The holidays mean you may have more people coming over to your house than usual. Of course, not all of your holiday guests may love your dog as much as you do. They may not appreciate the level of adoration your dog wants to convey as he runs around like a maniac, jumps, barks, and generally makes a complete nuisance of himself.
So what can you do to prevent this level of doggie mayhem? On the one hand, it’s not fair to your dog to make him spend the holidays banished outside or locked in another room, but having him knocking over the table (or the guests) is unacceptable.
The first and most important thing you can do to help your dog gain some manners is to teach your dog to sit. As I’ve written before, a dog that is sitting is a dog that is not jumping. Four on the floor is a good thing. Teaching a solid sit can be a challenge. The key is to do it often enough that the dog does it absolutely every time, even when he’s excited. After you’ve taught the dog what sit means and he does it reliably in controlled situations, try turning it into a game. When the dog is really excited or running, tell him to sit. When he does, give him a treat and praise him like he’s done the most fantastic thing ever. If you make it kind of like a kid’s "freeze" game, the dog will start to think it’s fun. Then keep doing it in increasingly challenging situations, such as around people he knows, then people he doesn’t. The goal is a sit that happens every time.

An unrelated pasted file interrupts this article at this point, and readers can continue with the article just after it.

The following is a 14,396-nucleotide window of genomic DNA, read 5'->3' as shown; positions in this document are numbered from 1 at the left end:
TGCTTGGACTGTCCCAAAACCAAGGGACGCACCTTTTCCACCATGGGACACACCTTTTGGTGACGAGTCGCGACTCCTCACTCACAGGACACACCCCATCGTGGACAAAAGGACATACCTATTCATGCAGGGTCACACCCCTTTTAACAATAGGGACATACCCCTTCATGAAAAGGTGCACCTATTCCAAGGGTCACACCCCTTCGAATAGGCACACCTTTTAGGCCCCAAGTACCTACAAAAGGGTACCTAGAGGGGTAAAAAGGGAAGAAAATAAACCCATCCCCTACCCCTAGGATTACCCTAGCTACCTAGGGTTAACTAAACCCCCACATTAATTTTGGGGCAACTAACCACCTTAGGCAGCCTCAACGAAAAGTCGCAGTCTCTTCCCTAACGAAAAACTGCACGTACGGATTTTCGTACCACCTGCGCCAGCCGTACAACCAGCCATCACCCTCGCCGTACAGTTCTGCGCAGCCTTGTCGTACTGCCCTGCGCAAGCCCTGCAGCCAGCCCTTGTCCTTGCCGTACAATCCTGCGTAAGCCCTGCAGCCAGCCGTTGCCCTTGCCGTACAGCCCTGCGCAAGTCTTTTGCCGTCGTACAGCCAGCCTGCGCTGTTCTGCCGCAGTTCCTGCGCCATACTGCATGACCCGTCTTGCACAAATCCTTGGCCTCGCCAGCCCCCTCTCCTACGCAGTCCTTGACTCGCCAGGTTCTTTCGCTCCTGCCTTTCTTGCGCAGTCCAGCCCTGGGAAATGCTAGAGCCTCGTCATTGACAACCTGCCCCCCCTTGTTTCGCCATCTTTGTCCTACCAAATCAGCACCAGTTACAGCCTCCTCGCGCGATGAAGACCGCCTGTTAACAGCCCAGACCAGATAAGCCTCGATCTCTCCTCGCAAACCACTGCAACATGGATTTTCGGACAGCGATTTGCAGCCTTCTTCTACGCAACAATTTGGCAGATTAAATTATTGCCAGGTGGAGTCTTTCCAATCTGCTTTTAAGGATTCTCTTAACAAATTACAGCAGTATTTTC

Another good thing to do is remove the excitement surrounding homecoming. So when you or anyone comes through the door, the idea is to make the event as low key as possible. Do not say hello to the dog. Completely ignore him for 20 minutes. The dog will think you’re weird and get bored. Only after he’s calmed down, can you go over, say "hi," and give him a treat for being such a good boy.
Then move up to trying this approach with other people as well. Tell your friends to completely ignore the dog until the dog chills out. I have to say that for this plan, it’s often more difficult to train the people than the dog. My mother, for example, has a terrible time following this rule, but it does help.
Finally, if the dog is being a big pest for some reason, or begging at the table, it’s helpful to have some commands that essentially mean "go away." My dogs, for example, have three levels of commands. First is "go lie down." That means "yo dog, you may find a spot of your choosing and go settle your furry self there." If the dog is unable (or unwilling) to find a spot, the next command is just "down." That means, "get flat right now, at the exact spot you are standing."
Finally, for complete nuisance moments, it’s handy to have a "go to your bed" command. My dogs all have their own beds, so if I say, "go to your bed" all four will run into the bedroom and hop in to their respective sleeping locations. They aren’t allowed to leave until I say they can.
Training is difficult around the holidays, but you can start any time. Don’t expect miracles overnight, but maybe by next holiday season Rover will be a model citizen. Or better anyway.